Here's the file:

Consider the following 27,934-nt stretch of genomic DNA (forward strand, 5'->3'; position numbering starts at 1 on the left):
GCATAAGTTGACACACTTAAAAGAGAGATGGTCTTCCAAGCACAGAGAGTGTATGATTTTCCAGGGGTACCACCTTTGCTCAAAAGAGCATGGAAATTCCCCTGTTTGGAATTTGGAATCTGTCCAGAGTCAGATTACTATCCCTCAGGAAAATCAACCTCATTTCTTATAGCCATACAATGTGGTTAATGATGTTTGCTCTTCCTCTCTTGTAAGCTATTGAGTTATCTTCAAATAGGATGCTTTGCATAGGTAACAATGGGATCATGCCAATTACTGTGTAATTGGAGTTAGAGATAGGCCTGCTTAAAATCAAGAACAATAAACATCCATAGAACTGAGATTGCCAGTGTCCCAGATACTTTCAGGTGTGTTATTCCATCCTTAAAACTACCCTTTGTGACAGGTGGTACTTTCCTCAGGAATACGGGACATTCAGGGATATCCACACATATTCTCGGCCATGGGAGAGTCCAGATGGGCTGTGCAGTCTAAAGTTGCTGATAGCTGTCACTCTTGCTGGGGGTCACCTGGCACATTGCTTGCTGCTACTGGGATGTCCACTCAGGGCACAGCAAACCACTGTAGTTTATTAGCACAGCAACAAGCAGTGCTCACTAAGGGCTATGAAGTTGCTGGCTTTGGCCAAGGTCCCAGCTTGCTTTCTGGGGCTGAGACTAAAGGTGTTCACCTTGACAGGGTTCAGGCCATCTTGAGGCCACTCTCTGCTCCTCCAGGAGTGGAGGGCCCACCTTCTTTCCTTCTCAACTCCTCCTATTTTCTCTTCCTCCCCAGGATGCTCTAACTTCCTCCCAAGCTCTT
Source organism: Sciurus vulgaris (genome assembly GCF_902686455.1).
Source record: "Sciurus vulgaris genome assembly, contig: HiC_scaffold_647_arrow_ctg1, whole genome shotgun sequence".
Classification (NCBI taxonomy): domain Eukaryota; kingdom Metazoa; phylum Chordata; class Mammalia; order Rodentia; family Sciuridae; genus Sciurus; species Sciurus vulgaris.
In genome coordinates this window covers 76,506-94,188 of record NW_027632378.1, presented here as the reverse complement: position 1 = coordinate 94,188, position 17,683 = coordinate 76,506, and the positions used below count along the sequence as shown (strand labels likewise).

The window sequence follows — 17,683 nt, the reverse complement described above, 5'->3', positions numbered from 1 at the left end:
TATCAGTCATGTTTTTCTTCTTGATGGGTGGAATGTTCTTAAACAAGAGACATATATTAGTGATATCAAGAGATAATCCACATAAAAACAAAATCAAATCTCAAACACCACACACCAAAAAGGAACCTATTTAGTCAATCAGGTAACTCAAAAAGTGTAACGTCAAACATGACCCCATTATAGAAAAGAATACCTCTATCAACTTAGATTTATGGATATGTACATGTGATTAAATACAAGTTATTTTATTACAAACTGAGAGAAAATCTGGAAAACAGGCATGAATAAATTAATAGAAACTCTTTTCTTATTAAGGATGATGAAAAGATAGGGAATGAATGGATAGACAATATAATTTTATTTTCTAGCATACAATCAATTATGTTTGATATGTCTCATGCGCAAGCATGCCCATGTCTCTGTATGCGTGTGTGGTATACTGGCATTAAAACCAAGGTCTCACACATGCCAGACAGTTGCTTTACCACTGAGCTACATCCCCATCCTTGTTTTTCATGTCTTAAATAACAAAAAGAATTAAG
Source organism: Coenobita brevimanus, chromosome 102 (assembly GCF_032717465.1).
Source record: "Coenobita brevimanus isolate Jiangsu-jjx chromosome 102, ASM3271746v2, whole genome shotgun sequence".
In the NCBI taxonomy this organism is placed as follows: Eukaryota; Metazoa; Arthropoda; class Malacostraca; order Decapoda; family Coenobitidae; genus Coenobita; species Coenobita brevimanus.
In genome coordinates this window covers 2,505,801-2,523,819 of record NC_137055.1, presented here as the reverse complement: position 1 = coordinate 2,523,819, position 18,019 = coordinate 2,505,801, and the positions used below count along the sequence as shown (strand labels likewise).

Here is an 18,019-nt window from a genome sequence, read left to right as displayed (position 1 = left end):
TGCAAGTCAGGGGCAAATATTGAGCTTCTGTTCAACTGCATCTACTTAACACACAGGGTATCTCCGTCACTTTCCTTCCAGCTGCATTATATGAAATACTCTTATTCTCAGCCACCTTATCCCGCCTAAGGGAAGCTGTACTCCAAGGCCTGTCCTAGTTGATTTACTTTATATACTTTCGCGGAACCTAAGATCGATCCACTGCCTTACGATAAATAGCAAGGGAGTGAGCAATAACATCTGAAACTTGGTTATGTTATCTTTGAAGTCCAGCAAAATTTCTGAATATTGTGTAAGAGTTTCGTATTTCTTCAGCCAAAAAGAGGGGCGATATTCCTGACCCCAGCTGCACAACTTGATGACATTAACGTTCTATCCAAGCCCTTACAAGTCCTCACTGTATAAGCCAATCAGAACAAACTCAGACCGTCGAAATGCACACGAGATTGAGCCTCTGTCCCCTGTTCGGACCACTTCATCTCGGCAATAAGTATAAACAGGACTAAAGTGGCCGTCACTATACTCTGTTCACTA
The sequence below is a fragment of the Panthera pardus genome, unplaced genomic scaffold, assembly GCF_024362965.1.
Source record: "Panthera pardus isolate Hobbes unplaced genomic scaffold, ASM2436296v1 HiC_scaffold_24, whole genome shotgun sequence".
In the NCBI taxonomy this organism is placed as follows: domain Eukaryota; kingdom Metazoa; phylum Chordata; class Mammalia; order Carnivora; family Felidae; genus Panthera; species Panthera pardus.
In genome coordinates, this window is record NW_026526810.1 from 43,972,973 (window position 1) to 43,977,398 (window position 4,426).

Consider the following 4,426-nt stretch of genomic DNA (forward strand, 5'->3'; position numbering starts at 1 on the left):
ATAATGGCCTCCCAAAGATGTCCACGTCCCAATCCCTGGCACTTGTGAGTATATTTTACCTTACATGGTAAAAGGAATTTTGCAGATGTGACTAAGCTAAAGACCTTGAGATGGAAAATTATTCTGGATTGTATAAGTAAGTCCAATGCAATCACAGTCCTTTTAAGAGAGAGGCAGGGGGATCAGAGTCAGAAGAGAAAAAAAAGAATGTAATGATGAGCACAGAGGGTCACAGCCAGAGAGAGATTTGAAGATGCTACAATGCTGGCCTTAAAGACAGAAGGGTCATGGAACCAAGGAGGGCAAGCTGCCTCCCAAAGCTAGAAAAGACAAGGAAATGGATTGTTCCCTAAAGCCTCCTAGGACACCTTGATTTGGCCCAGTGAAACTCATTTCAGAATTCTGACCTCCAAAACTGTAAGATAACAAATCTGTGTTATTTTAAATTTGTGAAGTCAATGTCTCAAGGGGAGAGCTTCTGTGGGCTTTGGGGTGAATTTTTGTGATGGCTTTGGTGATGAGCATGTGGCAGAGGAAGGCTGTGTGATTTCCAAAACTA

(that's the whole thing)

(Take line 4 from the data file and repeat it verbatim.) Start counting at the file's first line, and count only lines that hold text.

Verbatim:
Source record: "Sciurus vulgaris genome assembly, contig: HiC_scaffold_647_arrow_ctg1, whole genome shotgun sequence".